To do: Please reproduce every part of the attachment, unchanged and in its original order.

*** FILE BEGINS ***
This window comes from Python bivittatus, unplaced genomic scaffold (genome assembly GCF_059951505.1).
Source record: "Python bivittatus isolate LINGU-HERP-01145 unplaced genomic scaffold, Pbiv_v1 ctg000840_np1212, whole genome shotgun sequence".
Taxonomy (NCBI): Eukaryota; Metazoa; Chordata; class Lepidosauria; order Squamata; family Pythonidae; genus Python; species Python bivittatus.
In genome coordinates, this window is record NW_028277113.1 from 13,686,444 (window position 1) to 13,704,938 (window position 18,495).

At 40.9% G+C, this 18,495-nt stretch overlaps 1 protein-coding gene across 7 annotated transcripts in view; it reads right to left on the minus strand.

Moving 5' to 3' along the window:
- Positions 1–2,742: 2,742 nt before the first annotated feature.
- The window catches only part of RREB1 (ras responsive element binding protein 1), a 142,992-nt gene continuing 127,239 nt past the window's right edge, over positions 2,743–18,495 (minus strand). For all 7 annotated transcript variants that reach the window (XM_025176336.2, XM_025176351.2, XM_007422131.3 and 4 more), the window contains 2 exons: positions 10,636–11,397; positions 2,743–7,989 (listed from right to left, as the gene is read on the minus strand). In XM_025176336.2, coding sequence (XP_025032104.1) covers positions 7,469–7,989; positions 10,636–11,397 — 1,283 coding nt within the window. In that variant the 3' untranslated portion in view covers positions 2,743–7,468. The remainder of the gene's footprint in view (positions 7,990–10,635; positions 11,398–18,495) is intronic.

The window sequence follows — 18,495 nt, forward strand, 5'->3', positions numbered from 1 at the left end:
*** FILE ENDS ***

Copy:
This window comes from Python bivittatus, unplaced genomic scaffold (genome assembly GCF_059951505.1).
Source record: "Python bivittatus isolate LINGU-HERP-01145 unplaced genomic scaffold, Pbiv_v1 ctg000840_np1212, whole genome shotgun sequence".
Taxonomy (NCBI): Eukaryota; Metazoa; Chordata; class Lepidosauria; order Squamata; family Pythonidae; genus Python; species Python bivittatus.
In genome coordinates, this window is record NW_028277113.1 from 13,686,444 (window position 1) to 13,704,938 (window position 18,495).

At 40.9% G+C, this 18,495-nt stretch overlaps 1 protein-coding gene across 7 annotated transcripts in view; it reads right to left on the minus strand.

Moving 5' to 3' along the window:
- Positions 1–2,742: 2,742 nt before the first annotated feature.
- The window catches only part of RREB1 (ras responsive element binding protein 1), a 142,992-nt gene continuing 127,239 nt past the window's right edge, over positions 2,743–18,495 (minus strand). For all 7 annotated transcript variants that reach the window (XM_025176336.2, XM_025176351.2, XM_007422131.3 and 4 more), the window contains 2 exons: positions 10,636–11,397; positions 2,743–7,989 (listed from right to left, as the gene is read on the minus strand). In XM_025176336.2, coding sequence (XP_025032104.1) covers positions 7,469–7,989; positions 10,636–11,397 — 1,283 coding nt within the window. In that variant the 3' untranslated portion in view covers positions 2,743–7,468. The remainder of the gene's footprint in view (positions 7,990–10,635; positions 11,398–18,495) is intronic.

The window sequence follows — 18,495 nt, forward strand, 5'->3', positions numbered from 1 at the left end: